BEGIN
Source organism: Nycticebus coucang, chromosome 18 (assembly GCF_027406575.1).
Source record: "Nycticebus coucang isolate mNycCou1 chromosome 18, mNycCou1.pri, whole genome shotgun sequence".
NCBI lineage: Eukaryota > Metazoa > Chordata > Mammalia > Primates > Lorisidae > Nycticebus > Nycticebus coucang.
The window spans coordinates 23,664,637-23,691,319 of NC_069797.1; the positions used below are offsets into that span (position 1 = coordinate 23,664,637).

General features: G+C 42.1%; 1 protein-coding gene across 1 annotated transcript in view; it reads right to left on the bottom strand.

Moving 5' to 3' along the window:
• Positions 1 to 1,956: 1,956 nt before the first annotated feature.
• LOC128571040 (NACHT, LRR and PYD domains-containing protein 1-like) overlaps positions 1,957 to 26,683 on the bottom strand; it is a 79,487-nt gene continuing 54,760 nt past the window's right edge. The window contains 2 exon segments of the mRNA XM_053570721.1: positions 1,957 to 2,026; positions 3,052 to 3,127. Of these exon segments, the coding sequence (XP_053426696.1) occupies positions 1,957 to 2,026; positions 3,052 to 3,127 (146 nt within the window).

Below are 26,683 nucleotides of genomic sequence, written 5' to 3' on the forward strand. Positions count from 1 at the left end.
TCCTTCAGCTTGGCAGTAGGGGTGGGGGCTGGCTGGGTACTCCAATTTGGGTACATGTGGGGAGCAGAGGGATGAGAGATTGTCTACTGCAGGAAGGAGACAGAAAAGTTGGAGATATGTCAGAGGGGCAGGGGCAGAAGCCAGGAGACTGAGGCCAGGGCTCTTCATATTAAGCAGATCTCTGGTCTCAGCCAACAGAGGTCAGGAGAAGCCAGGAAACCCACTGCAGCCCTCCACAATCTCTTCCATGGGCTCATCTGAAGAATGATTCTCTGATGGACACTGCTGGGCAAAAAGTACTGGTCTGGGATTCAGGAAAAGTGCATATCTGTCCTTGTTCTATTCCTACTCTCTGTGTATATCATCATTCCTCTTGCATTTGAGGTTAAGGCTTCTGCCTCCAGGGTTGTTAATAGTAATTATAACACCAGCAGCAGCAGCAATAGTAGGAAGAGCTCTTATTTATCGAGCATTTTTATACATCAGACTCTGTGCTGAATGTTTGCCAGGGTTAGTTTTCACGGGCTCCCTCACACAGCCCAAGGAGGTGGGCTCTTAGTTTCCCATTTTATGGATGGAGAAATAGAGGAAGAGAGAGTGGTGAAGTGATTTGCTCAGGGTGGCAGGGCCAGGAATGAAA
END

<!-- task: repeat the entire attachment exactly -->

Source organism: Nycticebus coucang, chromosome 18 (assembly GCF_027406575.1).
Source record: "Nycticebus coucang isolate mNycCou1 chromosome 18, mNycCou1.pri, whole genome shotgun sequence".
NCBI lineage: Eukaryota > Metazoa > Chordata > Mammalia > Primates > Lorisidae > Nycticebus > Nycticebus coucang.
The window spans coordinates 23,664,637-23,691,319 of NC_069797.1; the positions used below are offsets into that span (position 1 = coordinate 23,664,637).

General features: G+C 42.1%; 1 protein-coding gene across 1 annotated transcript in view; it reads right to left on the bottom strand.

Moving 5' to 3' along the window:
• Positions 1 to 1,956: 1,956 nt before the first annotated feature.
• LOC128571040 (NACHT, LRR and PYD domains-containing protein 1-like) overlaps positions 1,957 to 26,683 on the bottom strand; it is a 79,487-nt gene continuing 54,760 nt past the window's right edge. The window contains 2 exon segments of the mRNA XM_053570721.1: positions 1,957 to 2,026; positions 3,052 to 3,127. Of these exon segments, the coding sequence (XP_053426696.1) occupies positions 1,957 to 2,026; positions 3,052 to 3,127 (146 nt within the window).

Below are 26,683 nucleotides of genomic sequence, written 5' to 3' on the forward strand. Positions count from 1 at the left end.
TCCTTCAGCTTGGCAGTAGGGGTGGGGGCTGGCTGGGTACTCCAATTTGGGTACATGTGGGGAGCAGAGGGATGAGAGATTGTCTACTGCAGGAAGGAGACAGAAAAGTTGGAGATATGTCAGAGGGGCAGGGGCAGAAGCCAGGAGACTGAGGCCAGGGCTCTTCATATTAAGCAGATCTCTGGTCTCAGCCAACAGAGGTCAGGAGAAGCCAGGAAACCCACTGCAGCCCTCCACAATCTCTTCCATGGGCTCATCTGAAGAATGATTCTCTGATGGACACTGCTGGGCAAAAAGTACTGGTCTGGGATTCAGGAAAAGTGCATATCTGTCCTTGTTCTATTCCTACTCTCTGTGTATATCATCATTCCTCTTGCATTTGAGGTTAAGGCTTCTGCCTCCAGGGTTGTTAATAGTAATTATAACACCAGCAGCAGCAGCAATAGTAGGAAGAGCTCTTATTTATCGAGCATTTTTATACATCAGACTCTGTGCTGAATGTTTGCCAGGGTTAGTTTTCACGGGCTCCCTCACACAGCCCAAGGAGGTGGGCTCTTAGTTTCCCATTTTATGGATGGAGAAATAGAGGAAGAGAGAGTGGTGAAGTGATTTGCTCAGGGTGGCAGGGCCAGGAATGAAA